Unraveling the interactive effects of tillage, residue, and manure additions on nitrous oxide emissions in grain and silage systems

Project: Research project

Project Details


NON-TECHNICAL SUMMARY: "Sustainable agriculture" is increasingly demanded by consumers that expect food to be produced with environmentally friendly practices. It is as well an explicit goal of organic producers, who pride themselves in producing food while preserving the integrity of the soil, air, and water resources. In this context, the greenhouse gas emission associated with organic agriculture is largely unknown. The greenhouse gas emission in organic grain and silage systems with high input of manure is, most likely, associated to the emission of nitrous oxide - the laughing gas. But this is no laughing matter. This gas is emitted in low amounts and in episodic events during the cycling of nutrients in the soil. So low are these emissions that it is challenging to measure them. But, unfortunately, this gas has an outsized impact on the greenhouse gas emission of agriculture worldwide. This project seeks to measure the emission of this gas from experimental fields that represent realistic organic grain and silage production systems in the northeastern United States.We have the technical expertise to measure the emissions of nitrous oxide and the knowledge to interpret the results and extrapolate them to other organic systems. In fact, we plan to project our results to a broader range of management systems by enhancing the software Cycles-OT (organic tool), a decision support system that will help producers manage better their production cycle. Because our team works closely with organic producer's networks, our results will flow seamlessly into their information stream and help provide measurable benchmarks of the sustainability of organic systems.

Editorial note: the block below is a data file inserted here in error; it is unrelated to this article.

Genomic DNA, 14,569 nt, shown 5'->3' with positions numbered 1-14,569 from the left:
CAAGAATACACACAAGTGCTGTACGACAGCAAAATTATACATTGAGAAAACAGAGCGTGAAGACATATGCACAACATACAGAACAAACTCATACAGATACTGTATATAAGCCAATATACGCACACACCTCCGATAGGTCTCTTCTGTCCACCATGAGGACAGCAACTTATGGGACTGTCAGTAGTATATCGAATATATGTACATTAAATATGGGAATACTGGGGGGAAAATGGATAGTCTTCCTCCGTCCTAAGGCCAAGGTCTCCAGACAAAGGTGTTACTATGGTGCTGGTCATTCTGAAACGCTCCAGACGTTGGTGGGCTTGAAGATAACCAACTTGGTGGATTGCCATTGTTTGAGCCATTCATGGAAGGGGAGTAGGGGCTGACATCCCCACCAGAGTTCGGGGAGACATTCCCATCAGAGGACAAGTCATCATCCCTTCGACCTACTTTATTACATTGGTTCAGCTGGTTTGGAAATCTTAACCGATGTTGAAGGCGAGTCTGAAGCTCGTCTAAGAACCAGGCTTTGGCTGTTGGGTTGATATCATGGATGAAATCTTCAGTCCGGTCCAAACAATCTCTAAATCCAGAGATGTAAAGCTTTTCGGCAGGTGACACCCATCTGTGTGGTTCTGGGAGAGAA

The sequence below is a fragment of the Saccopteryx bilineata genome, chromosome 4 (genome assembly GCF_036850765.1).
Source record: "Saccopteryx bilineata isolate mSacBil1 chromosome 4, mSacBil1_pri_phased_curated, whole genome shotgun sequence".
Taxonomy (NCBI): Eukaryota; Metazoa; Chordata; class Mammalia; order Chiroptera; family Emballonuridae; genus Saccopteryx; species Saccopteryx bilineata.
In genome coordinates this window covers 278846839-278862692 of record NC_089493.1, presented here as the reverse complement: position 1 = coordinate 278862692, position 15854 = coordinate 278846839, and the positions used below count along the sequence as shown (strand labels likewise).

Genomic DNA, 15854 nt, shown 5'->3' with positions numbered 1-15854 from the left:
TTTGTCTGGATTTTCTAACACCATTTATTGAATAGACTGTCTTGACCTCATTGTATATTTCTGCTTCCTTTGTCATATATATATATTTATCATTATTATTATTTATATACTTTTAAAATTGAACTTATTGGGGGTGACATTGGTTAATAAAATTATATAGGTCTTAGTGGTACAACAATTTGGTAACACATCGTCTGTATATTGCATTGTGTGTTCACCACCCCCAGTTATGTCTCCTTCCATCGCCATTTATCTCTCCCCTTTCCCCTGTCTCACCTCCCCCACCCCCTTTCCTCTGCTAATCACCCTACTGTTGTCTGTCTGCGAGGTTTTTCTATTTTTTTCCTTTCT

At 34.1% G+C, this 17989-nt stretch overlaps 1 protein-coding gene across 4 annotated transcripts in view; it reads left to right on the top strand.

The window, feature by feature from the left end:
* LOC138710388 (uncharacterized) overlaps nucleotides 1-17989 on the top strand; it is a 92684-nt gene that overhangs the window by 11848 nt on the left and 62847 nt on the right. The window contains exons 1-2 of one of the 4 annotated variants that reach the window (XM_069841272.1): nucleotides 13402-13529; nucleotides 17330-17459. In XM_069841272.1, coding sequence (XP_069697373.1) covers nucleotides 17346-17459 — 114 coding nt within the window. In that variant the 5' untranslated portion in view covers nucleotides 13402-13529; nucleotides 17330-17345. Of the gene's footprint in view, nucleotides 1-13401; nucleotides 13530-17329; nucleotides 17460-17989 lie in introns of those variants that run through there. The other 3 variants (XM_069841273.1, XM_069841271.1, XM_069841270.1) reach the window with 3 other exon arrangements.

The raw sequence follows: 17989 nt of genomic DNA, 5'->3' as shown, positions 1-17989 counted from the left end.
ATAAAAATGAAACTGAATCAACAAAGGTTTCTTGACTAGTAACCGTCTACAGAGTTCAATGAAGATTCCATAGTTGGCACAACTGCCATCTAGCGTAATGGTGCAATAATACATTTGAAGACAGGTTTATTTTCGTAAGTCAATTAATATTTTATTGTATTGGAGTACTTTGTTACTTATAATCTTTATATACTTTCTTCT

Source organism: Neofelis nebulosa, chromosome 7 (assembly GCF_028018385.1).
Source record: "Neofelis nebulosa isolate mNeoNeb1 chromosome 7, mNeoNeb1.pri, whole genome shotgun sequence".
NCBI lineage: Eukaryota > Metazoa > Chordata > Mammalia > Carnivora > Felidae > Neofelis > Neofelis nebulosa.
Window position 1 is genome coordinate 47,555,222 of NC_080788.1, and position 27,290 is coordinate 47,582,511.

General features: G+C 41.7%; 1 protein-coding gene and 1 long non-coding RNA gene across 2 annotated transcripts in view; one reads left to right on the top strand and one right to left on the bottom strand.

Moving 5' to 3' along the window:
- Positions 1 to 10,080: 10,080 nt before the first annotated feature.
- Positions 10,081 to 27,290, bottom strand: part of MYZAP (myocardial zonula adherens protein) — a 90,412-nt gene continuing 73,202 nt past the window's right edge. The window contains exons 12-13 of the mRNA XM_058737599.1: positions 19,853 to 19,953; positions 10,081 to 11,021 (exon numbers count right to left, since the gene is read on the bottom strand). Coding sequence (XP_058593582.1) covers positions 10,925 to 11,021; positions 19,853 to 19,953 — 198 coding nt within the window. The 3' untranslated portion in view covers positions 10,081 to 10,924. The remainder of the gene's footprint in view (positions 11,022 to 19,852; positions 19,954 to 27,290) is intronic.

Effective start/end date9/1/158/31/19


  • U.S. Department of Agriculture: $375,243.00
  • National Institute of Food and Agriculture: $118,238.00


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